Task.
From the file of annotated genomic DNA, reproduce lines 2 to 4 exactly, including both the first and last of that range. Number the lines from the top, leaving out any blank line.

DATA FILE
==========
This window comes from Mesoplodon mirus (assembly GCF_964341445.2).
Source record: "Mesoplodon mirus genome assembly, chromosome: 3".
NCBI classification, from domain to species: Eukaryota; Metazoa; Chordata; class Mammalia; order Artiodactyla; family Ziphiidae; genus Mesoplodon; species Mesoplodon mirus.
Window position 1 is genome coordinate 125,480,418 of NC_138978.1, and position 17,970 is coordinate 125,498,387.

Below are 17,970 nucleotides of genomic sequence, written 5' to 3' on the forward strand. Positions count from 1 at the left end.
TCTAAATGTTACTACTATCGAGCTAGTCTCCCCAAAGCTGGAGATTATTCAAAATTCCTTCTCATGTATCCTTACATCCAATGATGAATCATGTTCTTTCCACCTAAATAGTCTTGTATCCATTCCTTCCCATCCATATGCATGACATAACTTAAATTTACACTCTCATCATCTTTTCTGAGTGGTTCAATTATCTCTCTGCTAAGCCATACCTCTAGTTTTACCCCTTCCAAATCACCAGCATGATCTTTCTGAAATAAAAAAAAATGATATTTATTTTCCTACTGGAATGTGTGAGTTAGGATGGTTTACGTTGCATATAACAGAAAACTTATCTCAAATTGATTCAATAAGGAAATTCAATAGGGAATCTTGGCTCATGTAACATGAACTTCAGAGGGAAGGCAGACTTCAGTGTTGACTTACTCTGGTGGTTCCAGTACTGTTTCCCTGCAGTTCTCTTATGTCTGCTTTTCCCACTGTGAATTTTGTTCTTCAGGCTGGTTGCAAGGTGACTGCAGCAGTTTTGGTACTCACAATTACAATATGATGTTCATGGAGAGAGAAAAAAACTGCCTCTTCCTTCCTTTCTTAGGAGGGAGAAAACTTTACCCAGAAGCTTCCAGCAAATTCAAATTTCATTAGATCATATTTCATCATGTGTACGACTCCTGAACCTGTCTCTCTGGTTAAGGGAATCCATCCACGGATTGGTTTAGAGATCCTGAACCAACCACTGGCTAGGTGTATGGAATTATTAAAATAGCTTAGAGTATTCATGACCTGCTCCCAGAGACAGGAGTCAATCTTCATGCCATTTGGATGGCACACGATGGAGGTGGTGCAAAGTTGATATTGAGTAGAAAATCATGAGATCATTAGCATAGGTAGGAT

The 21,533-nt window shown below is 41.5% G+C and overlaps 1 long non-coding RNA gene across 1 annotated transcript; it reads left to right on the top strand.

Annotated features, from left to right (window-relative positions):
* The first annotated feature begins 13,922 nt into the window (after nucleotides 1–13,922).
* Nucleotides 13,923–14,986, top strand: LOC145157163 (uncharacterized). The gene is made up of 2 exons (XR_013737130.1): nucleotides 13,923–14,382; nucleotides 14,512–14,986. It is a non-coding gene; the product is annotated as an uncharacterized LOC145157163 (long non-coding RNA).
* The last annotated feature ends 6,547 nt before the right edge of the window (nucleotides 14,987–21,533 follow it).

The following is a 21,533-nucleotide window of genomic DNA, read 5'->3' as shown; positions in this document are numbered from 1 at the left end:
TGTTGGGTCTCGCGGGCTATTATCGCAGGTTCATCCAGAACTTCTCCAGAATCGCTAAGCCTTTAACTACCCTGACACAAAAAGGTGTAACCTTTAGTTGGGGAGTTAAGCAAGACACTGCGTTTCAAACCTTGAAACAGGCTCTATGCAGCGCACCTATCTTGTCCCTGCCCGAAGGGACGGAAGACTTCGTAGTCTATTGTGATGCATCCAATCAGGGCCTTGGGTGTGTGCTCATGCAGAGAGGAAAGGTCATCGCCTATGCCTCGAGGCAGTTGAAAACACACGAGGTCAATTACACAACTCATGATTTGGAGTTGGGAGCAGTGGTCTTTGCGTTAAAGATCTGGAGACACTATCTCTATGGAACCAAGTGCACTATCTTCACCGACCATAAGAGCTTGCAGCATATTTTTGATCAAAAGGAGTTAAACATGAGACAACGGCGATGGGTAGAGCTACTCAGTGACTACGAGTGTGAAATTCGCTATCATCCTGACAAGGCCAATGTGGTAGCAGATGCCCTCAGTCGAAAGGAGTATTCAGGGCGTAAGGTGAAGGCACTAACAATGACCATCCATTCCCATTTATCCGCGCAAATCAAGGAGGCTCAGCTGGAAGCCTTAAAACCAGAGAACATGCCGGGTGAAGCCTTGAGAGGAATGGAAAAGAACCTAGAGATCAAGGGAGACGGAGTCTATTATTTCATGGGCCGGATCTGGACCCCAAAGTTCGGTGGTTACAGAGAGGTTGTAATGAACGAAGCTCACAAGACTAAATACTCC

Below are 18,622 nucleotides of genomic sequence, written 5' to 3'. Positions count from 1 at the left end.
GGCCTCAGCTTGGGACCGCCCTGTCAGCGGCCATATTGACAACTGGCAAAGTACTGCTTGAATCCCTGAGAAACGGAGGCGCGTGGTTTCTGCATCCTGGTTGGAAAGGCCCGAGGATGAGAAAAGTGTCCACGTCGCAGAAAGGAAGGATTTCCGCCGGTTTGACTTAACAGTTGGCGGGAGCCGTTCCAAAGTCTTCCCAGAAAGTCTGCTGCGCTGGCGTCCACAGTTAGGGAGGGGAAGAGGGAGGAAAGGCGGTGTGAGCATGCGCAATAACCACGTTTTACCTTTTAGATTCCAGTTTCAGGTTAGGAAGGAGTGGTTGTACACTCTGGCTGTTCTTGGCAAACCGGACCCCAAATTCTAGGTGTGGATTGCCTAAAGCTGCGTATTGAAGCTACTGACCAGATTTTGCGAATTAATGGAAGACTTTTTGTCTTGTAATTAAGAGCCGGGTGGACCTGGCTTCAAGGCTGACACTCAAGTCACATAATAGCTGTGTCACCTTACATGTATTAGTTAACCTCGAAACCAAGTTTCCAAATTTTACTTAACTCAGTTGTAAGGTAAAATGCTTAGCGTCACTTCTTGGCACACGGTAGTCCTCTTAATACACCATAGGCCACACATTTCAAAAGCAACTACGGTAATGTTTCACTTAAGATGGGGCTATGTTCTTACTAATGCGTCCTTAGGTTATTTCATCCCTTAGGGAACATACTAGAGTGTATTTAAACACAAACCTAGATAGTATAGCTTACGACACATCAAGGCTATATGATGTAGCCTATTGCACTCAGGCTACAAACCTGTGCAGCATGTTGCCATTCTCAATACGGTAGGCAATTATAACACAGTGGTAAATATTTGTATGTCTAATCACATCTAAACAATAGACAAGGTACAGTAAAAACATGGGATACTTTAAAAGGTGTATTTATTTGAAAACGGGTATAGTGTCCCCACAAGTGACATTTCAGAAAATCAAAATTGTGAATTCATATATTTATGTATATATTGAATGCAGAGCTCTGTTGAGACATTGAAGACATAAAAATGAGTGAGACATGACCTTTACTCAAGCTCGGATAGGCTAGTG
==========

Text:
Source record: "Mesoplodon mirus genome assembly, chromosome: 3".
NCBI classification, from domain to species: Eukaryota; Metazoa; Chordata; class Mammalia; order Artiodactyla; family Ziphiidae; genus Mesoplodon; species Mesoplodon mirus.
Window position 1 is genome coordinate 125,480,418 of NC_138978.1, and position 17,970 is coordinate 125,498,387.